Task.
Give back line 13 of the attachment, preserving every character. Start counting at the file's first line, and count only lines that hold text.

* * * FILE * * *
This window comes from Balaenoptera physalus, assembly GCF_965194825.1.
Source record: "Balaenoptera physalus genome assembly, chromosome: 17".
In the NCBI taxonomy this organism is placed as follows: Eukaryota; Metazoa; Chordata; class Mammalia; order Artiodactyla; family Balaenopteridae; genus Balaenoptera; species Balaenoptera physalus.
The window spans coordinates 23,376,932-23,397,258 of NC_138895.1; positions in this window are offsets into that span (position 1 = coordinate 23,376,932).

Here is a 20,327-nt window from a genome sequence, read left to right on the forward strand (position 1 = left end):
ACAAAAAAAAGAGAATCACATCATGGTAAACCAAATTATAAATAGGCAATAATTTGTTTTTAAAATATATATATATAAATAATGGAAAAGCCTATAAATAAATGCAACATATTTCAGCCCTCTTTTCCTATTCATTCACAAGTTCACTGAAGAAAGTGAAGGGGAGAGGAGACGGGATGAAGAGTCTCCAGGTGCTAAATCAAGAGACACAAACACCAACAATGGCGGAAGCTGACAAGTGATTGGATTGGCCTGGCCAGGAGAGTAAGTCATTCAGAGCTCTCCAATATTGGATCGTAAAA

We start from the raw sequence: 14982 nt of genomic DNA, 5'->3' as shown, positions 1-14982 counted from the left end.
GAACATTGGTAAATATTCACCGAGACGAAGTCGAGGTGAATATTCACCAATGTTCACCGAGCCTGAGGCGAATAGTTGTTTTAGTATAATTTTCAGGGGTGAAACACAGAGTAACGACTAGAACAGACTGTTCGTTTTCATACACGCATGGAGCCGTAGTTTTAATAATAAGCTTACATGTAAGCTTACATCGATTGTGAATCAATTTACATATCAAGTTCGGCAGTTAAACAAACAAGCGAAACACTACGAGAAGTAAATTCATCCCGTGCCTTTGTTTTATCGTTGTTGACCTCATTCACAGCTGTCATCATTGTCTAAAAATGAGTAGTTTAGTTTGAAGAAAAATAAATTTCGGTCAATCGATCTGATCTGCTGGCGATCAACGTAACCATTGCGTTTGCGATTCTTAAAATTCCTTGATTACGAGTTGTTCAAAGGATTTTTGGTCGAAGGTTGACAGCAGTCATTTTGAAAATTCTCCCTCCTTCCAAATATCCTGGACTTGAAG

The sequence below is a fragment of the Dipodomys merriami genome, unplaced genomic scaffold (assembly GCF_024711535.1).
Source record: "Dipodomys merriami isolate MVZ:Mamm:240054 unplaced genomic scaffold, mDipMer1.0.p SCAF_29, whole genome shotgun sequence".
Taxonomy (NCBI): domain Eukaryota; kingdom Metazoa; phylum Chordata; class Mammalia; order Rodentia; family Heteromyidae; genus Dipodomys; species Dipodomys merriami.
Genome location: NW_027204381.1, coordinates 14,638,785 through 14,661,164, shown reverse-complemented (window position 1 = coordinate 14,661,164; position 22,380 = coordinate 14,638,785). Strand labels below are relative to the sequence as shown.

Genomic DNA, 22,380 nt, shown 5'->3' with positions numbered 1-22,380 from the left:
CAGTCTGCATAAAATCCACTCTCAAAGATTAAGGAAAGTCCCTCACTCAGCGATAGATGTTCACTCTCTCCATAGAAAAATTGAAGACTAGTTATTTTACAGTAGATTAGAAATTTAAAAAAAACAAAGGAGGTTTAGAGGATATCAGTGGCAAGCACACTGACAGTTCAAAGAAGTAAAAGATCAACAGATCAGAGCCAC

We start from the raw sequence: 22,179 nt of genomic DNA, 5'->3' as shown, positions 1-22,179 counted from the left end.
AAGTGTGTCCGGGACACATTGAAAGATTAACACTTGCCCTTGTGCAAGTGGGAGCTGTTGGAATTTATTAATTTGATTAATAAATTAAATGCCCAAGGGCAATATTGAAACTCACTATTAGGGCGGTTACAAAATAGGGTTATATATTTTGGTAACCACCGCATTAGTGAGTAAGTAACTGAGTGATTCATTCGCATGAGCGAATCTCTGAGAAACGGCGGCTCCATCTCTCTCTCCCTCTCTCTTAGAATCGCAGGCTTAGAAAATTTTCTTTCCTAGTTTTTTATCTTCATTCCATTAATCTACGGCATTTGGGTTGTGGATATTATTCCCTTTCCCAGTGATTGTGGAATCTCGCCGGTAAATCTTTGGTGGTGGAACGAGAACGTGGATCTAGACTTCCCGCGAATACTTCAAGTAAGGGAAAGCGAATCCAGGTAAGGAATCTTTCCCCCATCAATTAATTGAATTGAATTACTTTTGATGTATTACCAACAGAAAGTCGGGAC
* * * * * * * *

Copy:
Genomic DNA, 22,380 nt, shown 5'->3' with positions numbered 1-22,380 from the left: